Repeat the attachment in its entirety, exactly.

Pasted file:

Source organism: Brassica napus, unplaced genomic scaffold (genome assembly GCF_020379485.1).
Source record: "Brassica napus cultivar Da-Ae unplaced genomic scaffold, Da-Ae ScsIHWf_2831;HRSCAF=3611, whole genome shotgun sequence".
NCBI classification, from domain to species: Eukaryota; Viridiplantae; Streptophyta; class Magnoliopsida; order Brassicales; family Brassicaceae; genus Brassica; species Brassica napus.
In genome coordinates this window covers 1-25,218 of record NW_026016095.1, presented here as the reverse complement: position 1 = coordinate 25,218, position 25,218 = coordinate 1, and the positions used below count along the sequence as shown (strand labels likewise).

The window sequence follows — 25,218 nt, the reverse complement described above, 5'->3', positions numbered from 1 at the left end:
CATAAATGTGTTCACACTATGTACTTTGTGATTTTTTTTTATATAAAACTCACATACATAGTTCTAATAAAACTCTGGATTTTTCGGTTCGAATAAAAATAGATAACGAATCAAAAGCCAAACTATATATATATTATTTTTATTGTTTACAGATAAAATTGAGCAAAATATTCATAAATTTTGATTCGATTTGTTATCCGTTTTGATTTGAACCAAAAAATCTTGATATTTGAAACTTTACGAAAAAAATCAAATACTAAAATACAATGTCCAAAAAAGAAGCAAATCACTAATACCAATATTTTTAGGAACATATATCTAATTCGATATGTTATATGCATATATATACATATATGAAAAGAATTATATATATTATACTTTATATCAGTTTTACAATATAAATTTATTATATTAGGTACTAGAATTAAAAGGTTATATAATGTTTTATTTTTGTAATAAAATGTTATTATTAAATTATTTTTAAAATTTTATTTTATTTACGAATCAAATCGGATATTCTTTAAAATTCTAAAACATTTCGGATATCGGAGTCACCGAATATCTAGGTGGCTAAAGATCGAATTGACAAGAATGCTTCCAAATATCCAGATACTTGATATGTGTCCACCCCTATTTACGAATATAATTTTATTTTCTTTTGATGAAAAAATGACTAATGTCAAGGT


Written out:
Source organism: Brassica napus, unplaced genomic scaffold (genome assembly GCF_020379485.1).
Source record: "Brassica napus cultivar Da-Ae unplaced genomic scaffold, Da-Ae ScsIHWf_2831;HRSCAF=3611, whole genome shotgun sequence".
NCBI classification, from domain to species: Eukaryota; Viridiplantae; Streptophyta; class Magnoliopsida; order Brassicales; family Brassicaceae; genus Brassica; species Brassica napus.
In genome coordinates this window covers 1-25,218 of record NW_026016095.1, presented here as the reverse complement: position 1 = coordinate 25,218, position 25,218 = coordinate 1, and the positions used below count along the sequence as shown (strand labels likewise).

The window sequence follows — 25,218 nt, the reverse complement described above, 5'->3', positions numbered from 1 at the left end:
CATAAATGTGTTCACACTATGTACTTTGTGATTTTTTTTTATATAAAACTCACATACATAGTTCTAATAAAACTCTGGATTTTTCGGTTCGAATAAAAATAGATAACGAATCAAAAGCCAAACTATATATATATTATTTTTATTGTTTACAGATAAAATTGAGCAAAATATTCATAAATTTTGATTCGATTTGTTATCCGTTTTGATTTGAACCAAAAAATCTTGATATTTGAAACTTTACGAAAAAAATCAAATACTAAAATACAATGTCCAAAAAAGAAGCAAATCACTAATACCAATATTTTTAGGAACATATATCTAATTCGATATGTTATATGCATATATATACATATATGAAAAGAATTATATATATTATACTTTATATCAGTTTTACAATATAAATTTATTATATTAGGTACTAGAATTAAAAGGTTATATAATGTTTTATTTTTGTAATAAAATGTTATTATTAAATTATTTTTAAAATTTTATTTTATTTACGAATCAAATCGGATATTCTTTAAAATTCTAAAACATTTCGGATATCGGAGTCACCGAATATCTAGGTGGCTAAAGATCGAATTGACAAGAATGCTTCCAAATATCCAGATACTTGATATGTGTCCACCCCTATTTACGAATATAATTTTATTTTCTTTTGATGAAAAAATGACTAATGTCAAGGT